Three Treasures Sangha
Three Treasures Sangha of the Pacific Northwest (TTS) is a lay Zen group located in Seattle, Washington and affiliated with the Diamond Sangha, an independent lineage founded by Robert Aitken Rōshi, a dharma heir in the Sanbō Kyōdan (Harada-Yasutani-Yamada) lineage.
Talk given by Lee Shields – May 12, 2013
Welcome to those of you new to Three Treasures (TTS), to Zen, and welcome to all my old friends in the dharma, joining again for a day of Zazen – Zen meditation. In my talk today I wanted to specifically offer an introduction to this practice of Zen that has meant much to me in my life. While my remarks are intended for people new to our group or new to Zen, I will leave it to old friends to see if you can find anything of use to you as well. I think there is some value to sometimes reflect on things we’ve done for a long time to note the motivations we have now taken for granted. Motivation is important too, even if the information is not new.
I’d like to touch on two general topics: How do we practice Zen, why do we practice Zen. Let me start with how.
Three Treasures Sangha (TTS) is hosting an introduction to Zen meditation for new and experienced students. The day-long retreat will include guided and silent mediation, a talk, and lunch. It will be held on May 12th from 9:00 a.m. to 12:00 p.m. at Dharma Gate (our zendo) located at 1910 24th Ave. S. in Seattle.
Amidst the downpour,
Sitting drenched and solitary–
The red umbrella
–written by Larry Keil, 2013
Hakuin Zenji said, “They translated prajna as wisdom. All people have it. No one’s excepted. It’s faultlessly perfect in each one of us…” [Dokugyo Shingyo: Acid comments on the Heart Sutra]
We go to extraordinary lengths to arrange our lives around this practice. We come to the zendo and sit, hear the Dharma as recorded and passed down for centuries. But it all comes down to this: this inexplicable thing we are looking for – It… is… here. Not just in this building or this room or in the presence of this group, but wherever you are, at any time of day or night, in the midst of any activity, no matter how old you are, how smart or dumb you are, no matter at all – it’s the here that matters: the practice of allowing and acting from this . . . presence that is before thinking and before – or rather, right in the midst of – “things.” Everything we try that misses this view just keeps us stuck, striving and dissatisfied, looking for something else. Something – “else”! The first definition of “else” in the dictionary is “other.” That’s why the Coincidence of Opposites says, “Don’t meet another in the darkness . . . don’t observe another in the light.” No “other,” no “else.” In actuality there is no other to find. And this is why failure is a friend.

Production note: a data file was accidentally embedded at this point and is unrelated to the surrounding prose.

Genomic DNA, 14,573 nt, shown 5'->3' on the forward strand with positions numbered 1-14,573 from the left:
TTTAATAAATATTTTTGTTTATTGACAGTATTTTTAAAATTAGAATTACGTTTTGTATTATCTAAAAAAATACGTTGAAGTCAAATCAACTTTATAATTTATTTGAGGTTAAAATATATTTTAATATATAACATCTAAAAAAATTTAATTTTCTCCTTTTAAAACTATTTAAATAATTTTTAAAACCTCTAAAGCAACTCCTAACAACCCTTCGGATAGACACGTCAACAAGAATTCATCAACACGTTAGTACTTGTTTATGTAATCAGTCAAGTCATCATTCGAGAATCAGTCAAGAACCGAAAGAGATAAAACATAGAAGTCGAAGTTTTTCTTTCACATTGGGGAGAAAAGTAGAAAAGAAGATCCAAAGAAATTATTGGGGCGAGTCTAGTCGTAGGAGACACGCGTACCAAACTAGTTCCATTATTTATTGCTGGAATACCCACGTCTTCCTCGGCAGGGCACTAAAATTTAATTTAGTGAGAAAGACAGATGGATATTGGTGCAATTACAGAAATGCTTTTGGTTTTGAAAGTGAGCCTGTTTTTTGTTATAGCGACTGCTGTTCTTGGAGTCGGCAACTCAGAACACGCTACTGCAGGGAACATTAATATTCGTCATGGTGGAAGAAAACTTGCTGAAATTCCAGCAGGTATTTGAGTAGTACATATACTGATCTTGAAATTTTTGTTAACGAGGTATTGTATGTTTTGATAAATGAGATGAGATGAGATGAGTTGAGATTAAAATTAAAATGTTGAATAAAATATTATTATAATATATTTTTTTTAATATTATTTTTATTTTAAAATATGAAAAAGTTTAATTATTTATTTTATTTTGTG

Here is the complete listing of the opportunities to practice Zen with Three Treasures Sangha in 2013. Of note: there will be three, more intensive (longer) Zazenkai’s with Jack Duffy Roshi; and new teachers Lee Shields and Madelon Bolling will be leading monthly zazenkais and be present on one Wednesday evening per month.
Jack Duffy’s sesshin teishos are now available on on mountinlamp.org. If folks only have time to listen to one, please start with the talk “On Precepts” Please send comments as I am re-working some of the ideas in there.
Stare at a wall long enough
and it reveals itself.
The Flip Side of Camp Indianola
Doors open themselves and shut,
invisible fingers rattling the knobs,
the opposite of “good” children,
unseen but heard.
The giant fireplace of stones,
islands in the rough lagoons of mortar.
Faces rising from the rocks–
a British colonial in Kenya,
a buzzard’s gaping jaw;
Saint Theresa in a sad but fearful vision,
dark eyes and the open “O” of her mouth
from the slant of a great ape’s skull.
In the lone white rock
a man’s long Gaulic nose,
the one face that doesn’t change
even when the light shifts
the night inside the day.